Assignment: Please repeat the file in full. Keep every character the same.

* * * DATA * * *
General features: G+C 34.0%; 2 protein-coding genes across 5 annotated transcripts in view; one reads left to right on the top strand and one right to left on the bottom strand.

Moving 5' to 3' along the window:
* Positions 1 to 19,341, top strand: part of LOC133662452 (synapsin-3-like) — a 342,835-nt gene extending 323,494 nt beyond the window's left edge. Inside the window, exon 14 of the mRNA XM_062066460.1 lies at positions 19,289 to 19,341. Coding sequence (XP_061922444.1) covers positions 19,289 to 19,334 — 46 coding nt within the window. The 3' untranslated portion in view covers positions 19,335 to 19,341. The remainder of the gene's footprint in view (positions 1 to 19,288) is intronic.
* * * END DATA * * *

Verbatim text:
General features: G+C 34.0%; 2 protein-coding genes across 5 annotated transcripts in view; one reads left to right on the top strand and one right to left on the bottom strand.

Moving 5' to 3' along the window:
* Positions 1 to 19,341, top strand: part of LOC133662452 (synapsin-3-like) — a 342,835-nt gene extending 323,494 nt beyond the window's left edge. Inside the window, exon 14 of the mRNA XM_062066460.1 lies at positions 19,289 to 19,341. Coding sequence (XP_061922444.1) covers positions 19,289 to 19,334 — 46 coding nt within the window. The 3' untranslated portion in view covers positions 19,335 to 19,341. The remainder of the gene's footprint in view (positions 1 to 19,288) is intronic.